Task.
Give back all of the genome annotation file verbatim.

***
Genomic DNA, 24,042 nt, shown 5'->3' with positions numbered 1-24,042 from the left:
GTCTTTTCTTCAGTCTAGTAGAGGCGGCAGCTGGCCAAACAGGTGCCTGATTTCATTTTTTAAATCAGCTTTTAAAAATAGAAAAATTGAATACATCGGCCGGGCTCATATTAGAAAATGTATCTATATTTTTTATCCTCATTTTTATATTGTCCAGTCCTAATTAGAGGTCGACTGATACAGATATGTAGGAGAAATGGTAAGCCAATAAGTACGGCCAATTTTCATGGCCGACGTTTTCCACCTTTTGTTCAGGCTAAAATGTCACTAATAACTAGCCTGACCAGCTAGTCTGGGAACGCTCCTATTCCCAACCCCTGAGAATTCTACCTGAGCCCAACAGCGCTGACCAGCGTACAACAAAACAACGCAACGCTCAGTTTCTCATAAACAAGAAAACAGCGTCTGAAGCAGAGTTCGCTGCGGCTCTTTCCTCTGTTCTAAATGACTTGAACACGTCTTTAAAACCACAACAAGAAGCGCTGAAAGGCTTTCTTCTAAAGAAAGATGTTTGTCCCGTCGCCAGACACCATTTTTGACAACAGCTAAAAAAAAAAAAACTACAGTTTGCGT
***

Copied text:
Genomic DNA, 24,042 nt, shown 5'->3' with positions numbered 1-24,042 from the left:
GTCTTTTCTTCAGTCTAGTAGAGGCGGCAGCTGGCCAAACAGGTGCCTGATTTCATTTTTTAAATCAGCTTTTAAAAATAGAAAAATTGAATACATCGGCCGGGCTCATATTAGAAAATGTATCTATATTTTTTATCCTCATTTTTATATTGTCCAGTCCTAATTAGAGGTCGACTGATACAGATATGTAGGAGAAATGGTAAGCCAATAAGTACGGCCAATTTTCATGGCCGACGTTTTCCACCTTTTGTTCAGGCTAAAATGTCACTAATAACTAGCCTGACCAGCTAGTCTGGGAACGCTCCTATTCCCAACCCCTGAGAATTCTACCTGAGCCCAACAGCGCTGACCAGCGTACAACAAAACAACGCAACGCTCAGTTTCTCATAAACAAGAAAACAGCGTCTGAAGCAGAGTTCGCTGCGGCTCTTTCCTCTGTTCTAAATGACTTGAACACGTCTTTAAAACCACAACAAGAAGCGCTGAAAGGCTTTCTTCTAAAGAAAGATGTTTGTCCCGTCGCCAGACACCATTTTTGACAACAGCTAAAAAAAAAAAAACTACAGTTTGCGT